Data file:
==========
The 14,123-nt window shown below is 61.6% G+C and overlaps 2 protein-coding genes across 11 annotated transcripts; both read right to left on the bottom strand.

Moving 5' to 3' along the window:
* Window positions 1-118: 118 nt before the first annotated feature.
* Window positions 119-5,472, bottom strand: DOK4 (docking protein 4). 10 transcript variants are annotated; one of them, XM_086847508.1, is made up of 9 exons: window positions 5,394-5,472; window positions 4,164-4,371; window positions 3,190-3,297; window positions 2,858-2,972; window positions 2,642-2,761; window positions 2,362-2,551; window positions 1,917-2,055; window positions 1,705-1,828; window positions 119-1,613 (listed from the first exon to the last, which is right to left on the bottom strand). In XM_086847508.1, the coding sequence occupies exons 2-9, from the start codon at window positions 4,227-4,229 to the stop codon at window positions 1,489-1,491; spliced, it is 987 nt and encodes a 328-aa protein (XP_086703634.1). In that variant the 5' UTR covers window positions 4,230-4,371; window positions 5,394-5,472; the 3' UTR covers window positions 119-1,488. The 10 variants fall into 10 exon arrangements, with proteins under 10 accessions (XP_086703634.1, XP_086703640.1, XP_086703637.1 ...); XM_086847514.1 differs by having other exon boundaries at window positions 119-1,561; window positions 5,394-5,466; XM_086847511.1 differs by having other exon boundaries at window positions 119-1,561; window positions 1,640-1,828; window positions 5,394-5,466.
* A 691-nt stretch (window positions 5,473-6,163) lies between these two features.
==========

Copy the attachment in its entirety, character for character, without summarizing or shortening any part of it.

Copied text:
The 14,123-nt window shown below is 61.6% G+C and overlaps 2 protein-coding genes across 11 annotated transcripts; both read right to left on the bottom strand.

Moving 5' to 3' along the window:
* Window positions 1-118: 118 nt before the first annotated feature.
* Window positions 119-5,472, bottom strand: DOK4 (docking protein 4). 10 transcript variants are annotated; one of them, XM_086847508.1, is made up of 9 exons: window positions 5,394-5,472; window positions 4,164-4,371; window positions 3,190-3,297; window positions 2,858-2,972; window positions 2,642-2,761; window positions 2,362-2,551; window positions 1,917-2,055; window positions 1,705-1,828; window positions 119-1,613 (listed from the first exon to the last, which is right to left on the bottom strand). In XM_086847508.1, the coding sequence occupies exons 2-9, from the start codon at window positions 4,227-4,229 to the stop codon at window positions 1,489-1,491; spliced, it is 987 nt and encodes a 328-aa protein (XP_086703634.1). In that variant the 5' UTR covers window positions 4,230-4,371; window positions 5,394-5,472; the 3' UTR covers window positions 119-1,488. The 10 variants fall into 10 exon arrangements, with proteins under 10 accessions (XP_086703634.1, XP_086703640.1, XP_086703637.1 ...); XM_086847514.1 differs by having other exon boundaries at window positions 119-1,561; window positions 5,394-5,466; XM_086847511.1 differs by having other exon boundaries at window positions 119-1,561; window positions 1,640-1,828; window positions 5,394-5,466.
* A 691-nt stretch (window positions 5,473-6,163) lies between these two features.